Many thanks to AllFacebook.com for again allowing me to write a guest post for them. Today’s topic is The Most Insincere Behaviors on Facebook.
My original piece actually contained some other items that weren’t Facebook specific, and they were understandably edited out. You can read the AllFacebook version here, and the full list of insincere business uses of social media (with the uncut items) is below.
I had fun writing this one. What would you add?
The list included in the AllFacebook.com piece…
1. Stop Demanding Reciprocation
2. Stop Buying and Trading Likes
3. Stop Connecting Your Accounts
4. Stop Comment Baiting with Insincere Questions
And now the other items…
Stop Sending Auto Direct Messages
The other day, I received a direct message on Twitter from an influential person whom I respect that reads as follows:
Thanks for following me, I look forward to following your tweets
At first I thought, Hey, that’s nice. This well-connected person really cares about what I have to say! Then I looked… They follow 100,000 people.
I understand that some people feel the need to automate their direct messages. You get followed by a ton of people and you don’t have time to respond to them all.
But don’t automate a completely insincere message. If you follow 100,000 people, you couldn’t care less about what I have to say.
The sad thing is that it’s entirely possible that such a person does occasionally send a sincere direct message. And maybe this person actually did take the time to do this. But since they follow 100,000 people, it’s very easy to assume that it’s automated.
Insincerity sucks. Automated insincerity disguised as sincerity is even worse.
So stop. Please stop sending auto direct messages.
Stop Automating Fluff Quotes
This is another one I’ve seen from influential people on social media. They supplement their content with multiple motivational quotes throughout the day.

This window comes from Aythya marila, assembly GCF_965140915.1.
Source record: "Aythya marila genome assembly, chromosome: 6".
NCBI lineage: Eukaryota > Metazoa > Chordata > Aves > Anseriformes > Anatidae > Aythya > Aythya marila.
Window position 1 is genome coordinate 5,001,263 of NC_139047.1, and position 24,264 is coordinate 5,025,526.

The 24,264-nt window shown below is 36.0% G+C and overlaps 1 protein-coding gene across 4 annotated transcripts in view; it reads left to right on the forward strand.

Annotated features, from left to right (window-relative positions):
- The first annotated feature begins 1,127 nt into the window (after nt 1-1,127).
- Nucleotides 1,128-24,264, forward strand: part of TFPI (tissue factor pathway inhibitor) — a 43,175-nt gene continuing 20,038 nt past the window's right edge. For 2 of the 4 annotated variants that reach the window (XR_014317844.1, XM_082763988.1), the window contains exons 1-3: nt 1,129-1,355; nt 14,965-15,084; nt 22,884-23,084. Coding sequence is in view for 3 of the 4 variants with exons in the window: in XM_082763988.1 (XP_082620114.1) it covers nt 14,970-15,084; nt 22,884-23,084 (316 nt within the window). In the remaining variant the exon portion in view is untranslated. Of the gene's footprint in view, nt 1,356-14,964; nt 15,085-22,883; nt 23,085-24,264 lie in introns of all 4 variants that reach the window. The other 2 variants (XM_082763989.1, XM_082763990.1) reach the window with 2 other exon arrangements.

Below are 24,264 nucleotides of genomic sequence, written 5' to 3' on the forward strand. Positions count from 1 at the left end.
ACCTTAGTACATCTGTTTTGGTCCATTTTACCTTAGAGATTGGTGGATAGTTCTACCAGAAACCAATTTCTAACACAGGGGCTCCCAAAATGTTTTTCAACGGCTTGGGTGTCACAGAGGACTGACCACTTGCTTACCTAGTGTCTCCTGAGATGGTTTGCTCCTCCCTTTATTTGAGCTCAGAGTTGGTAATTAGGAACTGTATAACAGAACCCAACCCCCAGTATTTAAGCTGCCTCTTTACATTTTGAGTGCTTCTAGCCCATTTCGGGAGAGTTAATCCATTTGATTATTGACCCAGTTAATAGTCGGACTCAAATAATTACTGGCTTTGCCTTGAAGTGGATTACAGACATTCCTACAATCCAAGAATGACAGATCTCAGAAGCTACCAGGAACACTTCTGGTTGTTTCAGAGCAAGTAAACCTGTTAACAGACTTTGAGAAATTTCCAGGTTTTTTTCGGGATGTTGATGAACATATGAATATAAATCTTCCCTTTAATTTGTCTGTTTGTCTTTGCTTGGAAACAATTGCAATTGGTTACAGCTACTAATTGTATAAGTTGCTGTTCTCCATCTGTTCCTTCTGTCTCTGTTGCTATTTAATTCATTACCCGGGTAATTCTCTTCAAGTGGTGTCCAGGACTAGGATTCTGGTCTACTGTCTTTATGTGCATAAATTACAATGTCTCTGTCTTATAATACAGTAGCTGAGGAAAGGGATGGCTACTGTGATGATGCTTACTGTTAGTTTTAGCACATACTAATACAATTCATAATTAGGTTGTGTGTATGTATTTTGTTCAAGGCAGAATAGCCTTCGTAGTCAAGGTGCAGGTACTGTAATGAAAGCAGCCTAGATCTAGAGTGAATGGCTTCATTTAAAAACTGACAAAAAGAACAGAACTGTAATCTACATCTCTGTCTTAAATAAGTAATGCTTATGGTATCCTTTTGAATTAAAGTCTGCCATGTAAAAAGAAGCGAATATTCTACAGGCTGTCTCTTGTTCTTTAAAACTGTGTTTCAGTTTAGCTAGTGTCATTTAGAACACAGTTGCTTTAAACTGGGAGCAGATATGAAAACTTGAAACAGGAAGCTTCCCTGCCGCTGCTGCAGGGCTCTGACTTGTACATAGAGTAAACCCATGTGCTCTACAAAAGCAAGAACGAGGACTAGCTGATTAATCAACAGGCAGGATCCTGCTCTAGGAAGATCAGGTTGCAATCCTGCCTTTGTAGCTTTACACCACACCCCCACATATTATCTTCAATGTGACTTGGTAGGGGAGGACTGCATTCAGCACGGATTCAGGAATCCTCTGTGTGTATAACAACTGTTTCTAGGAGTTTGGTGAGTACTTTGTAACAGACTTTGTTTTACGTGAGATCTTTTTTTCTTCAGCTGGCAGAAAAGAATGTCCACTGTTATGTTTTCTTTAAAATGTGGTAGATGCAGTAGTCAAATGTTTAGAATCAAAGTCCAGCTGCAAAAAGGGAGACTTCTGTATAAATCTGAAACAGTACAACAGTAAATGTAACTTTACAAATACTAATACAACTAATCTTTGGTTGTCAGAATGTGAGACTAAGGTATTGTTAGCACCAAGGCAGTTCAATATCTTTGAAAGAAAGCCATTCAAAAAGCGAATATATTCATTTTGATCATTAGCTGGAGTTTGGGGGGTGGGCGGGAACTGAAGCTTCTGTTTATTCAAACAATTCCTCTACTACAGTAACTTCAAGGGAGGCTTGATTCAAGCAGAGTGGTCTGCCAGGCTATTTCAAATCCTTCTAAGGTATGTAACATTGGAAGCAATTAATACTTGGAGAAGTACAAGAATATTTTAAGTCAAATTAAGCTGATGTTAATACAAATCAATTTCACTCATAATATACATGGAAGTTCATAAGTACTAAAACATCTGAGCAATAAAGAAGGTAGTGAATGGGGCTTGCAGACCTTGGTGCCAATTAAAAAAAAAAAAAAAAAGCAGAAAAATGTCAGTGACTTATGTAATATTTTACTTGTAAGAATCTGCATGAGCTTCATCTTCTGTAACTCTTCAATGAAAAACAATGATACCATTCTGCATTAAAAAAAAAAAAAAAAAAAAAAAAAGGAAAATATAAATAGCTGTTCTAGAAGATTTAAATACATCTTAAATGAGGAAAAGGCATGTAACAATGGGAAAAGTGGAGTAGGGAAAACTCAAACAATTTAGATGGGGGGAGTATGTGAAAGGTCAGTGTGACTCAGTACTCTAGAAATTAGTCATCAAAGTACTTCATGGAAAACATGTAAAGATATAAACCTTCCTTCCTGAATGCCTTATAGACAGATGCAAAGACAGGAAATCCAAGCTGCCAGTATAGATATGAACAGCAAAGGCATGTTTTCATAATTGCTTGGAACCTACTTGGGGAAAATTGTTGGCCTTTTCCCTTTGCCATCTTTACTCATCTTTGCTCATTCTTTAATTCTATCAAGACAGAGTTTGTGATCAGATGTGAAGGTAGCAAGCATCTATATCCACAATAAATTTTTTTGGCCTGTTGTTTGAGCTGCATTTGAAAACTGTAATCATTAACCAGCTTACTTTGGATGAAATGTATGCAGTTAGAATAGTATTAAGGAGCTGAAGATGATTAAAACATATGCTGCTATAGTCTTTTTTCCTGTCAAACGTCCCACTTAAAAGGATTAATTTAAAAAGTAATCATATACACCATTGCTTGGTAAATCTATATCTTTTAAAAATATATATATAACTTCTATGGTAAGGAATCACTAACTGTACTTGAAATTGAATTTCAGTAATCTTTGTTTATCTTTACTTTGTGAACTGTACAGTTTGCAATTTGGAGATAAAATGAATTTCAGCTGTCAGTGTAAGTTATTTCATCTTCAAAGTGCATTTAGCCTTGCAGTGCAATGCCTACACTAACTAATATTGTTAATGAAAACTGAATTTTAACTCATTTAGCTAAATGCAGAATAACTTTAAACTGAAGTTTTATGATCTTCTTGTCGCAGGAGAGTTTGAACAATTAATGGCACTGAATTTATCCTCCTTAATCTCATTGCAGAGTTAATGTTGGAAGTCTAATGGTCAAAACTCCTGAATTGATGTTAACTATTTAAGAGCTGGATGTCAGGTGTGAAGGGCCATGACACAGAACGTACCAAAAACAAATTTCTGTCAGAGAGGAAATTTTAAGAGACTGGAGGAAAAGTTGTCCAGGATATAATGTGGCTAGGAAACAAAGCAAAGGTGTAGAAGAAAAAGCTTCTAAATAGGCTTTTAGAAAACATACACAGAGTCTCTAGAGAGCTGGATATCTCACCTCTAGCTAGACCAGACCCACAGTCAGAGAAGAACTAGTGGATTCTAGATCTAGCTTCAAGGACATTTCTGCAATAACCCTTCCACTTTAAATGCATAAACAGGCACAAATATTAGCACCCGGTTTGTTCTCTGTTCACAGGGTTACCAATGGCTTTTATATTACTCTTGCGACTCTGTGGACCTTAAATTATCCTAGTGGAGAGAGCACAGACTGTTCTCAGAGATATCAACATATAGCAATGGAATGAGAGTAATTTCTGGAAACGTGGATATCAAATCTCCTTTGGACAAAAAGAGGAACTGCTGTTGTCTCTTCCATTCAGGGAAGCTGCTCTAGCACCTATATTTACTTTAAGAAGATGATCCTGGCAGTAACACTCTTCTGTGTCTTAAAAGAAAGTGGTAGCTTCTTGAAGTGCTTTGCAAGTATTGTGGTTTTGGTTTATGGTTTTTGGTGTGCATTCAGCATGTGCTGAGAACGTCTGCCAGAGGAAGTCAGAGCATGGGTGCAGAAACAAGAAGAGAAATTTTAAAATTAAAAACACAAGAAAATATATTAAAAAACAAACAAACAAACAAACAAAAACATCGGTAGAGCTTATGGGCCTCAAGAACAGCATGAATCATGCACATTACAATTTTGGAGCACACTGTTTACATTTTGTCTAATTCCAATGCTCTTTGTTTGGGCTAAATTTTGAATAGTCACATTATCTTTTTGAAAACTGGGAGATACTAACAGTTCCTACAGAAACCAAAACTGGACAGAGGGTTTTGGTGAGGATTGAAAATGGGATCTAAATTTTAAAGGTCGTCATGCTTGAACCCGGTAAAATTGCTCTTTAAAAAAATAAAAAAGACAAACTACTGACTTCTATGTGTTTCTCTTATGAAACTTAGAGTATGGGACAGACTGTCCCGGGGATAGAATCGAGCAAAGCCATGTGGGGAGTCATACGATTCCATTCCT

Maybe they actually connect with these quotes. But my guess is that they know that they can get some shares, likes, comments and retweets with minimal effort by taking this route.
This is a cheap way to keep your account “active” while tapping into the emotion of your followers. And in most cases, the person posting these quotes has no connection to the message that is being sent. It’s insincere and annoying.
So stop. Please stop sending automated fluff quotes.
Stop Following Everyone
This is a sore spot since I understand many influential people (including friends of mine) disagree. But to me, one of the most insincere things you can do on social media is follow everyone.
I’ve heard it said before that to grow your audience on Twitter you need to follow more people.
Bah. I’ll do it the hard way.
It’s not that I don’t care what others have to say. I still follow more than I can keep up with. But this following thousands and thousands of people business is downright ridiculous.
Why? Because you’re doing it for insincere reasons. You’re not following them because you care about what they have to say (in most cases). You’re following them to either get them to follow back or retain them as followers (since people are less likely to unfollow you on Twitter if you follow them).
If you auto-follow the bots and have a service that actively searches out people to follow while unfollowing the people who don’t follow you back, you’re probably building up a big audience. And you may even end up with a larger, more engaged audience than I will.
But it’s a lame way to do it. Grow your audience because people think you are awesome, not because they think that you think that they are awesome.
So stop. Please stop following everyone.3